2018-08-16 / Viewpoint

The VIEW from here

Things’ll be great…

Alex Petrie Staff Writer Alex Petrie Staff Writer It probably started when I was a little boy, looking up at all of the framed black and white pictures that had begun to yellow and crack and curl at the edges. In the photos, my grandfather or my great grandfathers or my great-great uncles would be standing proudly, hands on hips, smiling big in front of their businesses, all of which happened to be in downtown Lapeer. My dad showed off his bike in front of Zemmer’s Drug Store, my mom and my aunts and uncles mugged for the camera in their Sunday best in front of Gage’s and Stephens & Weston. The passersby smiled or waved or both.

It looked so charming and quaint, like a postcard or a Frank Capra movie. Their entire lives seemed to be captured by those singular photos, sheathed in a glossy finish. I began to formulate all these ideas about downtown Lapeer, deciding subconsciously what I would associate with the area, determining much of my young adult life without even knowing it. Nothing was wrong or difficult downtown. You smile when you’re downtown. You put your hands on your hips and take pictures. You’re not allowed to worry. Everything is pleasant.

I’d get the same feeling whenever I’d visit, going with my mom to the dime store or, if I was lucky, The PIX, which was a neon beacon of otherworldliness. But, as I entered high school, things started to change gradually, and then all at once, when it seemed there wasn’t a business left to speak of. It wasn’t that my feelings had changed. They hadn’t. I still saw the charm. But there was no glimmer or sheen. It was as if the town were covered in dust, a matte finish.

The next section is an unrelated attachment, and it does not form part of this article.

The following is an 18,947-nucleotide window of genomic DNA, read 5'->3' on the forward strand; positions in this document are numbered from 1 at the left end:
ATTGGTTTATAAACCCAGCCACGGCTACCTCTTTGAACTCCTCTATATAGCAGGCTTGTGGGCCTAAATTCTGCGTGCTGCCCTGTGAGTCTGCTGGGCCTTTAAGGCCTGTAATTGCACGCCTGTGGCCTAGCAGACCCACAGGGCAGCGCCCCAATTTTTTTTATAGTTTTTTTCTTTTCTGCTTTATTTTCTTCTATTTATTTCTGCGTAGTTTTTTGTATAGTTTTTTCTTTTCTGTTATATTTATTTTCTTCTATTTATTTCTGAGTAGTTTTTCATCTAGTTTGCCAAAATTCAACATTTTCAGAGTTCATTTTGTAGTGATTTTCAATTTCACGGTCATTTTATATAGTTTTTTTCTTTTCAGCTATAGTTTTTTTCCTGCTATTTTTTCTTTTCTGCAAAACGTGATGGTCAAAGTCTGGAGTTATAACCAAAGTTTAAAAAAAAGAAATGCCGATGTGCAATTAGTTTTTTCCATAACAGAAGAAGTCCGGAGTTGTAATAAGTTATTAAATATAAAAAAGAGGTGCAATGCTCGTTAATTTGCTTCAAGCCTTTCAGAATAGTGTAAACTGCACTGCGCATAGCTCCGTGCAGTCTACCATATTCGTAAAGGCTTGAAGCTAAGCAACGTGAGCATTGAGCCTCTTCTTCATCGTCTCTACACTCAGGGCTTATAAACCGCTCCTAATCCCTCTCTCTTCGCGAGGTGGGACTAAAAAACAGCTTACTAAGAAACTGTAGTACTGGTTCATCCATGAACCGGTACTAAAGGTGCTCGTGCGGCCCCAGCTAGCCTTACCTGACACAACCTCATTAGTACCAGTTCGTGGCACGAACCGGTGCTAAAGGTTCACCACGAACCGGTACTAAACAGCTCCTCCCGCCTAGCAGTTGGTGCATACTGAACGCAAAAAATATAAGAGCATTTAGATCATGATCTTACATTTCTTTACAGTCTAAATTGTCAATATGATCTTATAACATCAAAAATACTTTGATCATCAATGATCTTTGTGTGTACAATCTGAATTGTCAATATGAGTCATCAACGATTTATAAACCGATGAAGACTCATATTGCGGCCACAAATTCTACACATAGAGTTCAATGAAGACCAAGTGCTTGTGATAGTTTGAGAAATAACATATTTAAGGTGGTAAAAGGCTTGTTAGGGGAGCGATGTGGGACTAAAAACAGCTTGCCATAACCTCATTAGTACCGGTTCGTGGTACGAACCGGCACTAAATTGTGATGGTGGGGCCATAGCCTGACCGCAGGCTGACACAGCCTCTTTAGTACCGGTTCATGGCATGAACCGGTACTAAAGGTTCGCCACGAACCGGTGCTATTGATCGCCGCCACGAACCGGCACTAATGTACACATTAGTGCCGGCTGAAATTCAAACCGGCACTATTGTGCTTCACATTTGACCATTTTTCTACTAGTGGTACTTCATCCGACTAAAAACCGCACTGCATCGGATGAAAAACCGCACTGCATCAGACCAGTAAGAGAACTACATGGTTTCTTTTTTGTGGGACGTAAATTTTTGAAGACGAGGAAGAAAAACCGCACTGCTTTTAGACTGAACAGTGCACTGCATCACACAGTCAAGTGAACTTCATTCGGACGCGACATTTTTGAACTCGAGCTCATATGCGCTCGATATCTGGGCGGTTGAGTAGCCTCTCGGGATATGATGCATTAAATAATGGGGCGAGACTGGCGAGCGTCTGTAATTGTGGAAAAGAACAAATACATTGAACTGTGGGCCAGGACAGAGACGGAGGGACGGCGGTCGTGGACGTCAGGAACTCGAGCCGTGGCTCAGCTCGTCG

I moved into an apartment downtown in 2012, when it was still pretty desolate. It felt like we had the entire place to ourselves. It belonged to us. But it was a ghost town. The only time that feeling would change was Lapeer Days. The place was overrun with people, clambering over one another with street meat and strollers, country music wafting overhead. But even if I complained about the parking or the music, I still loved it. It felt like I got to share that charm with everyone, tell them about the virtues of my postcard home, point up to my windows and say, “I live right there.”

Then, things started to change again. Gradually, then all at once. It seems like it started with the arrival of Woodchips. People were downtown again, walking around, sitting outside, looking in the empty windows, noticing that same charm I saw. Then another business popped up, then another. Jim Alt took office at the DDA and made it his personal mission to refurbish Nepessing Street. I see him prowling the sidewalks nearly every day. It’s a welcome sight. I honk and wave every time I see him. I fight for a parking spot every Friday night. I love it. Even when I hate it.

This weekend marks another Lapeer Days, another weekend with a literal sea of people below my windows. Country music. Strollers. A neon meat magnet, drawing in tens of thousands of people. And even though I’ll probably complain all weekend, I’ll stand in my window, hands on my hips, and smile big. Because I don’t think of it in terms of today, I think about what it’ll look like in pictures that my kids look at. It’ll be glossy and pleasant, like a postcard.

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